sk any politician negotiating this topsy-turvy world, and they’ll all tell you that survival is all down to having a good script.
Whether it’s attending the opening of a new school or pushing their way through an angry protest, a few choice soundbites can save the day.
And so, is it any wonder that Greystones’ very our Minister For Health has risen through the government ranks so smoothly. Here’s a politician, after all, who doesn’t have to rely entirely on spin doctors and PR gurus for his career-boosting – and, on occasion, possibly even career-saving – pearls of wit and wisdom.
Yep, jump back to the turn of the millennium, and our boy was already weaving wily words and spinning tales to keep the masses happy, the 13-year-old St David’s student having written his very own play whilst still getting used to long trousers.
Being from Redford Park, the budding playwright naturally had the darker side of life on his mind, his debut production, On The Run, tackling such subjects as alcoholism, child abuse and death.
And you thought Applewood Heights was rough.
Studying under the steady hand of the iconic Gladys Sheehan, young Simon was wise enough to present his work to an established playwright before unleashing it upon the public, and luckily for him, the Abbey Theatre’sBrian Farrell – also of this parish – gave On The Run the thumbs up.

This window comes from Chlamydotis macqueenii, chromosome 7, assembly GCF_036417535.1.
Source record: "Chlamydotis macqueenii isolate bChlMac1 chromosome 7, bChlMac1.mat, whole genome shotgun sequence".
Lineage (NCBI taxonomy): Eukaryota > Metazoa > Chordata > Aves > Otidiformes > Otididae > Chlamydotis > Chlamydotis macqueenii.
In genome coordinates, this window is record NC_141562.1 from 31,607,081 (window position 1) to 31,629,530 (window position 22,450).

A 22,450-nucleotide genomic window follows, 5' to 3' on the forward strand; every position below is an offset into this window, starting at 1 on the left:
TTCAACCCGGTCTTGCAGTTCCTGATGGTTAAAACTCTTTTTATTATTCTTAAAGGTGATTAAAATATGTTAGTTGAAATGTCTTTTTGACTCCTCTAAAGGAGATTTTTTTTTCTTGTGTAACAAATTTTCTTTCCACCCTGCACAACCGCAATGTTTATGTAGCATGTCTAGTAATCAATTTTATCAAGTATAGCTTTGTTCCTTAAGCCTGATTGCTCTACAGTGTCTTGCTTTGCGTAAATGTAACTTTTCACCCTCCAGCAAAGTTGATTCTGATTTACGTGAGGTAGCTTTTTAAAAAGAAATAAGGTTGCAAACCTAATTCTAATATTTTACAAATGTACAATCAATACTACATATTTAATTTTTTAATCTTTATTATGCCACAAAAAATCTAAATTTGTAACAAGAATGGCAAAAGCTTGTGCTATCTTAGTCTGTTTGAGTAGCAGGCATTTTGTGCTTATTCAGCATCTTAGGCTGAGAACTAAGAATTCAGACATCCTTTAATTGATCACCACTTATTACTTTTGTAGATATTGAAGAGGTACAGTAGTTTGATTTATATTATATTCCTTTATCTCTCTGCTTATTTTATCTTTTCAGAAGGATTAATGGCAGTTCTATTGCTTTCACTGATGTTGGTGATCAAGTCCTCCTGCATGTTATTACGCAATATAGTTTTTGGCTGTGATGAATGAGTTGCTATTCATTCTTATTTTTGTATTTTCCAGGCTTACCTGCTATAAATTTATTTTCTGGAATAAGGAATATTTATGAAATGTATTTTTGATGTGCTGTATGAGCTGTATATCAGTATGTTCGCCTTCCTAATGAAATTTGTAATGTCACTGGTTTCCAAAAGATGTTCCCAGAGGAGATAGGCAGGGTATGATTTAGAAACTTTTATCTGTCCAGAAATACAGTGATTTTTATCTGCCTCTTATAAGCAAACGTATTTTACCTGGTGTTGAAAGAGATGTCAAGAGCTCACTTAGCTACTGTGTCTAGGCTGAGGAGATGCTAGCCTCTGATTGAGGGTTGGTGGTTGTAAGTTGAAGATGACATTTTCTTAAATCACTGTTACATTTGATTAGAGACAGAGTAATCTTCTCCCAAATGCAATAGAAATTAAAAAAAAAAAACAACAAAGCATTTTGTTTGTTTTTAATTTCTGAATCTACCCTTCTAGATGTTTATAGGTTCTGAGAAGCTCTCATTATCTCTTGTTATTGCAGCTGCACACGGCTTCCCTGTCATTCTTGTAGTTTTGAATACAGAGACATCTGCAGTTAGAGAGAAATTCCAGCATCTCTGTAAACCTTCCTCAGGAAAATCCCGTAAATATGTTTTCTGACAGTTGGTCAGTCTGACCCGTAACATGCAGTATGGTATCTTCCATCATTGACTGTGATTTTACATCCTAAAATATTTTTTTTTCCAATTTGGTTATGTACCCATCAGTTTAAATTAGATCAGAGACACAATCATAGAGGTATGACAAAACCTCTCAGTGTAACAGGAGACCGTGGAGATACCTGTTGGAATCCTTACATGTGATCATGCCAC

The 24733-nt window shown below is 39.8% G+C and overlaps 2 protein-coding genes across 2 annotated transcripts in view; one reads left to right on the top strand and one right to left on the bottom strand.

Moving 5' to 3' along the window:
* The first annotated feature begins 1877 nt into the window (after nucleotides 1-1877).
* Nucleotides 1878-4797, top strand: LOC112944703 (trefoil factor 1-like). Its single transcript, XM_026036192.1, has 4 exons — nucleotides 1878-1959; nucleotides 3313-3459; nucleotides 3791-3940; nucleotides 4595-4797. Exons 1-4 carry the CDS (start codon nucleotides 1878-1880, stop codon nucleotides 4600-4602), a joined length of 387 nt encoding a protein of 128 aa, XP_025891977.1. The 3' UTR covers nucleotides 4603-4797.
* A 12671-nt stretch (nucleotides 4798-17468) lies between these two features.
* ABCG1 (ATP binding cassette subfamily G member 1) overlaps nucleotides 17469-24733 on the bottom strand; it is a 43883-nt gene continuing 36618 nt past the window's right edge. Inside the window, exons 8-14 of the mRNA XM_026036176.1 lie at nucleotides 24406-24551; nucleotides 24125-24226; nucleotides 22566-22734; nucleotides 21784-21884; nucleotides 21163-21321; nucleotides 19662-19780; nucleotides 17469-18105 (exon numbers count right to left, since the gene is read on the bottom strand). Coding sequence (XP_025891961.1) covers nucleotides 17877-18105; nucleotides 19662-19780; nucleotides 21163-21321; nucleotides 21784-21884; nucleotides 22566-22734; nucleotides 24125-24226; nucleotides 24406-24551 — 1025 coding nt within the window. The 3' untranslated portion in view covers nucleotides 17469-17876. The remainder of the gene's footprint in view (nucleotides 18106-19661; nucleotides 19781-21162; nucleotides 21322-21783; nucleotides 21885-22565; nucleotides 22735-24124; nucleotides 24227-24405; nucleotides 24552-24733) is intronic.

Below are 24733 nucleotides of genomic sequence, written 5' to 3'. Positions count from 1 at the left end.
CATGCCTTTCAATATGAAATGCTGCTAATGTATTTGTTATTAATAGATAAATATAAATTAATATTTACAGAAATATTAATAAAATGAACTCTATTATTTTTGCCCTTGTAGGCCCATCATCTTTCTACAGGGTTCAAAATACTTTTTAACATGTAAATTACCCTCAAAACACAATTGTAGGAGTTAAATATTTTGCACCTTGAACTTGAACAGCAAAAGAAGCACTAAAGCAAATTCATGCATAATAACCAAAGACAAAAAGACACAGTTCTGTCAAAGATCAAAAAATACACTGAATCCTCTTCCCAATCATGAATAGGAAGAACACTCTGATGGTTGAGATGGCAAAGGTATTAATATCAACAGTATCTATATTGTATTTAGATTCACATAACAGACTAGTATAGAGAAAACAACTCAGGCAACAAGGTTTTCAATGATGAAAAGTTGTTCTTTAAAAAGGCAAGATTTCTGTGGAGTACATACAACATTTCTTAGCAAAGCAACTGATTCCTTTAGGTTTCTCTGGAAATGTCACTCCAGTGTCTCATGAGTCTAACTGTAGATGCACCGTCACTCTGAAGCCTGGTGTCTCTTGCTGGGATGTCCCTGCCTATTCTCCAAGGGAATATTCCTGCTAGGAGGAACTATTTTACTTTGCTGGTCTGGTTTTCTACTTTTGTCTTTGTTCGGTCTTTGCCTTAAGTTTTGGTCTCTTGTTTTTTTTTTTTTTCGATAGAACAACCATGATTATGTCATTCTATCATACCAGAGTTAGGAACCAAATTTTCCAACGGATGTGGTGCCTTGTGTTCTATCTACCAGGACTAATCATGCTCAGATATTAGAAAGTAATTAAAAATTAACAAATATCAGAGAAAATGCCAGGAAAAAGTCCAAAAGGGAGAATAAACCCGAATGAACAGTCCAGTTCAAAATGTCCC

Having taken the talented young lad “about three or four weeks to write” – beat that, Mamet! – that seal of approval from the man behind I Do Not Like Thee, Dr Fell and The Last Apache Reunion inspired Simon to stage a production in the town, with the 50-strong cast and crew rehearsing in the Sea Scouts Den before a 5-day run at the end of August in St Patrick’s Hall.
The play was a sellout, despite the fact that tickets were a whopping great £4 for adults and £2 for OAPs and children.
Joining the second year St David’s student on the night were principal players – and buddies – Fiona Armstrong, Sinead Lavelle and Erin Wiley, along with younger sister Gemma, with proud parents Mary and Bart cheering on from the wings long before the curtain was raised. Simon was also quick to give thanks and praise to his music teacher at St David’s, Stuart Crampton, father of the groovy Dylan.
With the theatre world then at his small feet, with approval from one of Ireland’s leading playwrights, packed houses every night, raves from the critics, when you look back, you have to wonder, for Simon Ignatius Horatio Margaret Harris, where did it all go so wrong…?
You can check out Simon Harris’ My Greystones entry from November 17th, 2016 here.
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